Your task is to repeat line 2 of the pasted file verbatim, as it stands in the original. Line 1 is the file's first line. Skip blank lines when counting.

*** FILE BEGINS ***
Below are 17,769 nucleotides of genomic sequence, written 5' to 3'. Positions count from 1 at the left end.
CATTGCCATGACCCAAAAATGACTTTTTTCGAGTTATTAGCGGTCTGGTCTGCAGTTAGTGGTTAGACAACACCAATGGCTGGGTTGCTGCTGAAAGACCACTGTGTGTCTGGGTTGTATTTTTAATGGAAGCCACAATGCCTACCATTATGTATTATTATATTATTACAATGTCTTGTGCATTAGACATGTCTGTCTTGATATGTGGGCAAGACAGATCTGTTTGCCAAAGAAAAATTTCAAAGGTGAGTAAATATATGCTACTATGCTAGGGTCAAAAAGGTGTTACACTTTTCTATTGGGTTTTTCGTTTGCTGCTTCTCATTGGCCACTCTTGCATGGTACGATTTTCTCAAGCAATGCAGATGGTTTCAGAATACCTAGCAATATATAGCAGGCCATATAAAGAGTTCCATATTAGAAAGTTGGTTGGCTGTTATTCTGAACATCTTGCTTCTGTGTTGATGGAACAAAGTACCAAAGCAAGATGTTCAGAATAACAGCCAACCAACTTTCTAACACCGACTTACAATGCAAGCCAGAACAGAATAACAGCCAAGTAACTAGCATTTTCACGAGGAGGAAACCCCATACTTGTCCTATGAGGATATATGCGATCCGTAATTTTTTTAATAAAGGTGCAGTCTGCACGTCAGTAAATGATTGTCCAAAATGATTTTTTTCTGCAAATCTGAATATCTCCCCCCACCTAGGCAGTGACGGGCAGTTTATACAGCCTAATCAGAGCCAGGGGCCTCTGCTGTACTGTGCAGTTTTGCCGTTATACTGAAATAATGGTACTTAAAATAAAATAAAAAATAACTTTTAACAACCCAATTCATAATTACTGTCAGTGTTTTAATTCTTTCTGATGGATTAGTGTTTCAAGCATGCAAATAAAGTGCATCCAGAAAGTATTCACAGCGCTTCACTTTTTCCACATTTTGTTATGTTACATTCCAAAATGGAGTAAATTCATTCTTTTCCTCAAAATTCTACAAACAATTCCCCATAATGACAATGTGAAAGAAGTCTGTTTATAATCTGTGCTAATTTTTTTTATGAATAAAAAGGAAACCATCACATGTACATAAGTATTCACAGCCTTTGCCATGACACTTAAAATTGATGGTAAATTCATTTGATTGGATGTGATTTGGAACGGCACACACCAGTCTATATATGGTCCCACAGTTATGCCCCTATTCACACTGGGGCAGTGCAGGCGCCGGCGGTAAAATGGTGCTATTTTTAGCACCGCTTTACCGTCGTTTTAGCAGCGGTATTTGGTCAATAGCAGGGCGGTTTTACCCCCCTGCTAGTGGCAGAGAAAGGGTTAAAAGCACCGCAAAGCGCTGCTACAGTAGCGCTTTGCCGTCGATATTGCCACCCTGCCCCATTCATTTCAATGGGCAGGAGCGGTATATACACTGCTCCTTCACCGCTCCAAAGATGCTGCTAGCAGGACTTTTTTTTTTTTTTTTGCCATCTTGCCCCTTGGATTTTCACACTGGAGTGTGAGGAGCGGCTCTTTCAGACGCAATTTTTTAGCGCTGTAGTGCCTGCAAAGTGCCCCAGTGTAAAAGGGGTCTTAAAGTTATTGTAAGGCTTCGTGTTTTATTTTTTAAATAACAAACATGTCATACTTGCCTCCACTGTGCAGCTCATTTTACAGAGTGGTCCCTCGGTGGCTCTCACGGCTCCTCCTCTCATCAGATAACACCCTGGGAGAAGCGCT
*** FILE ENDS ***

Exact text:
CATTGCCATGACCCAAAAATGACTTTTTTCGAGTTATTAGCGGTCTGGTCTGCAGTTAGTGGTTAGACAACACCAATGGCTGGGTTGCTGCTGAAAGACCACTGTGTGTCTGGGTTGTATTTTTAATGGAAGCCACAATGCCTACCATTATGTATTATTATATTATTACAATGTCTTGTGCATTAGACATGTCTGTCTTGATATGTGGGCAAGACAGATCTGTTTGCCAAAGAAAAATTTCAAAGGTGAGTAAATATATGCTACTATGCTAGGGTCAAAAAGGTGTTACACTTTTCTATTGGGTTTTTCGTTTGCTGCTTCTCATTGGCCACTCTTGCATGGTACGATTTTCTCAAGCAATGCAGATGGTTTCAGAATACCTAGCAATATATAGCAGGCCATATAAAGAGTTCCATATTAGAAAGTTGGTTGGCTGTTATTCTGAACATCTTGCTTCTGTGTTGATGGAACAAAGTACCAAAGCAAGATGTTCAGAATAACAGCCAACCAACTTTCTAACACCGACTTACAATGCAAGCCAGAACAGAATAACAGCCAAGTAACTAGCATTTTCACGAGGAGGAAACCCCATACTTGTCCTATGAGGATATATGCGATCCGTAATTTTTTTAATAAAGGTGCAGTCTGCACGTCAGTAAATGATTGTCCAAAATGATTTTTTTCTGCAAATCTGAATATCTCCCCCCACCTAGGCAGTGACGGGCAGTTTATACAGCCTAATCAGAGCCAGGGGCCTCTGCTGTACTGTGCAGTTTTGCCGTTATACTGAAATAATGGTACTTAAAATAAAATAAAAAATAACTTTTAACAACCCAATTCATAATTACTGTCAGTGTTTTAATTCTTTCTGATGGATTAGTGTTTCAAGCATGCAAATAAAGTGCATCCAGAAAGTATTCACAGCGCTTCACTTTTTCCACATTTTGTTATGTTACATTCCAAAATGGAGTAAATTCATTCTTTTCCTCAAAATTCTACAAACAATTCCCCATAATGACAATGTGAAAGAAGTCTGTTTATAATCTGTGCTAATTTTTTTTATGAATAAAAAGGAAACCATCACATGTACATAAGTATTCACAGCCTTTGCCATGACACTTAAAATTGATGGTAAATTCATTTGATTGGATGTGATTTGGAACGGCACACACCAGTCTATATATGGTCCCACAGTTATGCCCCTATTCACACTGGGGCAGTGCAGGCGCCGGCGGTAAAATGGTGCTATTTTTAGCACCGCTTTACCGTCGTTTTAGCAGCGGTATTTGGTCAATAGCAGGGCGGTTTTACCCCCCTGCTAGTGGCAGAGAAAGGGTTAAAAGCACCGCAAAGCGCTGCTACAGTAGCGCTTTGCCGTCGATATTGCCACCCTGCCCCATTCATTTCAATGGGCAGGAGCGGTATATACACTGCTCCTTCACCGCTCCAAAGATGCTGCTAGCAGGACTTTTTTTTTTTTTTTTGCCATCTTGCCCCTTGGATTTTCACACTGGAGTGTGAGGAGCGGCTCTTTCAGACGCAATTTTTTAGCGCTGTAGTGCCTGCAAAGTGCCCCAGTGTAAAAGGGGTCTTAAAGTTATTGTAAGGCTTCGTGTTTTATTTTTTAAATAACAAACATGTCATACTTGCCTCCACTGTGCAGCTCATTTTACAGAGTGGTCCCTCGGTGGCTCTCACGGCTCCTCCTCTCATCAGATAACACCCTGGGAGAAGCGCT